from The American Heritage® Dictionary of the English Language, 4th Edition
- n. A sloping surface leading down to the water, on which ships are built or repaired.
from Wiktionary, Creative Commons Attribution/Share-Alike License
- n. A sloping surface, leading down to the shore or to a river, on which ships are built, repaired or stored and from which they are launched.
from The Century Dictionary and Cyclopedia
- n. An inclined plane the lower end of which extends below the water in a slip-dock.
from WordNet 3.0 Copyright 2006 by Princeton University. All rights reserved.
- n. structure consisting of a sloping way down to the water from the place where ships are built or repaired
Sorry, no etymologies found.
The slipway was the large ramp cut into the stern of the Nisshin up which the whales were hauled.
A kind of slipway is improvised in a moment by laying flat wooden frames on the slope in a line; and over these frames the flat - bottomed vessels are hauled up or down by means of long ropes.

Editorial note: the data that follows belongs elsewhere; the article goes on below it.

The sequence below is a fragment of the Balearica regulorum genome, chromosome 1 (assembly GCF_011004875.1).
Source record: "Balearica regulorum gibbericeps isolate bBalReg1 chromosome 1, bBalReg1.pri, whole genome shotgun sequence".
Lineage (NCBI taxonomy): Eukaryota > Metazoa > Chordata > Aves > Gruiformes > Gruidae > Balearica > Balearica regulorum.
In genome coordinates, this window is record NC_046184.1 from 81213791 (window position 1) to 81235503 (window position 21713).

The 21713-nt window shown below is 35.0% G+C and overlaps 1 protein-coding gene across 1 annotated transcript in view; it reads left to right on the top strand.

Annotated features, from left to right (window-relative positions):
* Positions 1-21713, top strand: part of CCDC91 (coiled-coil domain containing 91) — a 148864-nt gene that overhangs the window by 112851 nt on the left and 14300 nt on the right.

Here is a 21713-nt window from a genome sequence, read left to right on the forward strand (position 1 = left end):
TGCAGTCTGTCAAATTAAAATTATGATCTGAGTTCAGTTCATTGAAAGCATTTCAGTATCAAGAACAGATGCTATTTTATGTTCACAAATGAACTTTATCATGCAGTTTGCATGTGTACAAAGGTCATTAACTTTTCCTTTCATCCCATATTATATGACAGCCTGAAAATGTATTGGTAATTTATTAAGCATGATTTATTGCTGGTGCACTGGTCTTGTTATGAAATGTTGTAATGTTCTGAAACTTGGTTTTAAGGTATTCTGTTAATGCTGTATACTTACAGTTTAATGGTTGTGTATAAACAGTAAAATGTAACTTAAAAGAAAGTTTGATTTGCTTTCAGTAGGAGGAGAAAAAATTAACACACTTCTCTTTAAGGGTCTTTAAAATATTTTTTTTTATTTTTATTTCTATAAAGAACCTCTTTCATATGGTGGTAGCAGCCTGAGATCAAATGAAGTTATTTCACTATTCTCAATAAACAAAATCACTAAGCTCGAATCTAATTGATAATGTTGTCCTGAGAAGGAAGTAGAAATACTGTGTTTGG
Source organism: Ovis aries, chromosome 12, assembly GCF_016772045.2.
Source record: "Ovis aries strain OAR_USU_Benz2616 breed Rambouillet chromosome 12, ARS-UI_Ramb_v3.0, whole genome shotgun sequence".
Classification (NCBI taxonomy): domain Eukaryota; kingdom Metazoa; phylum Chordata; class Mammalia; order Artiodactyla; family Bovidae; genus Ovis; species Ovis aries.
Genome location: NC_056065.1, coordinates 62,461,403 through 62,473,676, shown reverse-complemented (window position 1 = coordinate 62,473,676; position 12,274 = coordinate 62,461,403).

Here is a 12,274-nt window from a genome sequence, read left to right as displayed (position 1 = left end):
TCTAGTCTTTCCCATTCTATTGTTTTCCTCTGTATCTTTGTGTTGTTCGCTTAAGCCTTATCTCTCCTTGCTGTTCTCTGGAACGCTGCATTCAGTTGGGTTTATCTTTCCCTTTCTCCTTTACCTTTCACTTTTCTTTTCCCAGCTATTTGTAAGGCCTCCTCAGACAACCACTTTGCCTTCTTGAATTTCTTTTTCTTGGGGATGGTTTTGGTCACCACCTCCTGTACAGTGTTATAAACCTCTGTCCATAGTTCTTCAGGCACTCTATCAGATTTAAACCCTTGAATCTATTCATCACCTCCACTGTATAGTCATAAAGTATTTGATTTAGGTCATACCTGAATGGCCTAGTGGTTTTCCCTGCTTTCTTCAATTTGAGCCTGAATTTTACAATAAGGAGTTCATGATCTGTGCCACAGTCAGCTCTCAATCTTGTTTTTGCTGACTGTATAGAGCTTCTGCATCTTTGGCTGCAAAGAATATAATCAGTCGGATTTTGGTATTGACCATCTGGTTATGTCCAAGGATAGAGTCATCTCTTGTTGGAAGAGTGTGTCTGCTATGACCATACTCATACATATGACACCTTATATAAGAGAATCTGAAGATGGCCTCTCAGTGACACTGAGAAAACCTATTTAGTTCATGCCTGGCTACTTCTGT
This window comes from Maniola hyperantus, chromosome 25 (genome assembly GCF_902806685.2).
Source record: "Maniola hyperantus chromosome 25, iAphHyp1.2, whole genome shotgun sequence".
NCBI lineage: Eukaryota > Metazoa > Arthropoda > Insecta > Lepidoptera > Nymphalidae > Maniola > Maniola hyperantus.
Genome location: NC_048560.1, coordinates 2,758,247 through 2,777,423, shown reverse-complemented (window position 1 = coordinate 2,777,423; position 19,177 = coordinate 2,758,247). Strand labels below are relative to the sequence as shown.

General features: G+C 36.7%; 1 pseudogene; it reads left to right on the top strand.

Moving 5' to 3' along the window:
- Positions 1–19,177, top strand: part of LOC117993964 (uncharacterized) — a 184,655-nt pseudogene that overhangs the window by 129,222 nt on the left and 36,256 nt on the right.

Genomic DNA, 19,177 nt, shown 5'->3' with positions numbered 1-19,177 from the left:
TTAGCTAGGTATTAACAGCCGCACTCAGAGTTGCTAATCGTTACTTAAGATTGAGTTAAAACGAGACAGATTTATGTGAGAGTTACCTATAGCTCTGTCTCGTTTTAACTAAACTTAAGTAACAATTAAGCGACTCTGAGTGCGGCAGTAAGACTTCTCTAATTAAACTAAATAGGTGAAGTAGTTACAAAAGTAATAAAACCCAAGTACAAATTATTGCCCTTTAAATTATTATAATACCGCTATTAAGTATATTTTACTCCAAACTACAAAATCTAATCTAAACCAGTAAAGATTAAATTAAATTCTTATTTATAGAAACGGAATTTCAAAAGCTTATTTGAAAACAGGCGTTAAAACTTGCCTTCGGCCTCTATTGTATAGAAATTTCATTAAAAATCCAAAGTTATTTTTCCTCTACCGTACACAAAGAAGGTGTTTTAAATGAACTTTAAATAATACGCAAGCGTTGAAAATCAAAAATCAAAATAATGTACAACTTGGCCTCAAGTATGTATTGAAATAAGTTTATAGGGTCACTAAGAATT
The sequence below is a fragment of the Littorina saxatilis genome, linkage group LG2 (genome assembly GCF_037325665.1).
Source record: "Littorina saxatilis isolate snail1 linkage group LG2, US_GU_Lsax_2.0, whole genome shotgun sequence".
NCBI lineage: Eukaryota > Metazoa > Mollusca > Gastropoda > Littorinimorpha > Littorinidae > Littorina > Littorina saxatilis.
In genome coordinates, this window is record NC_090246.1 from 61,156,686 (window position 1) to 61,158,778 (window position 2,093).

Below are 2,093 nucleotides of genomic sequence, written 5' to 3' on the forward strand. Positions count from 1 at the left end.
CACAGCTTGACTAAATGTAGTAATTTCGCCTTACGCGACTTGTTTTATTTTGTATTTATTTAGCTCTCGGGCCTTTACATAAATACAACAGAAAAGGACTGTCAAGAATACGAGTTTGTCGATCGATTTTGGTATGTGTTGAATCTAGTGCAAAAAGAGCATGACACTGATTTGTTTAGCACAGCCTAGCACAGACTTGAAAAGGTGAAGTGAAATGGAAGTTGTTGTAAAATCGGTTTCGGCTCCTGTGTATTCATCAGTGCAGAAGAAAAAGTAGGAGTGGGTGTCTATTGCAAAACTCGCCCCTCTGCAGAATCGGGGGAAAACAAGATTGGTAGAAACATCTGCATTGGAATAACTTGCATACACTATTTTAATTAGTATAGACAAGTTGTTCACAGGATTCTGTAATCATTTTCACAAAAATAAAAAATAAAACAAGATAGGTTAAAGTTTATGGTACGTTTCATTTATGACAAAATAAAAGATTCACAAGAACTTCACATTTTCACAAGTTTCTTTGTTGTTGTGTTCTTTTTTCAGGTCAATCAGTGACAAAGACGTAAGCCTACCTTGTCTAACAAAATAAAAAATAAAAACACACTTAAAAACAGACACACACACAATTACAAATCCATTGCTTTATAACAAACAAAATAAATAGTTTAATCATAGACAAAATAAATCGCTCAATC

We're just in the normal kind of slipway that one is in this kind of investigation.
Climbing back up the steps and continuing west, we find some tumbledown shacks at the top of the path leading to the slipway.
In Bessy's Cove we can see bricked-up caves, steep steps leading down to a tiny pebble beach, and a slipway running diagonally up the further side of the cove.
The slipway where she was launched is already more or less a national monument, as are the shipyard gantries above, and the dry dock where the was fitted out, and the building where she was planned.
The slipway where she was launched is already more or less a national monument, as are the shipyard gantries above, and the dry dock where she was fitted out, and the building where she was planned.
According to Stuart Fraser, head of the policy committee at the Corporation of London, bankers are worried about what might yet come down the slipway.
If, or more likely when, such ambiguities cease to sustain the grudging standoff between Greece and its northern creditors, the nation will be on a slipway out of the single currency club.
What's happened sinceLib Dems spotted that such a regulator could put the NHS on a slipway towards privatisation, and their objections forced the famous "pause".
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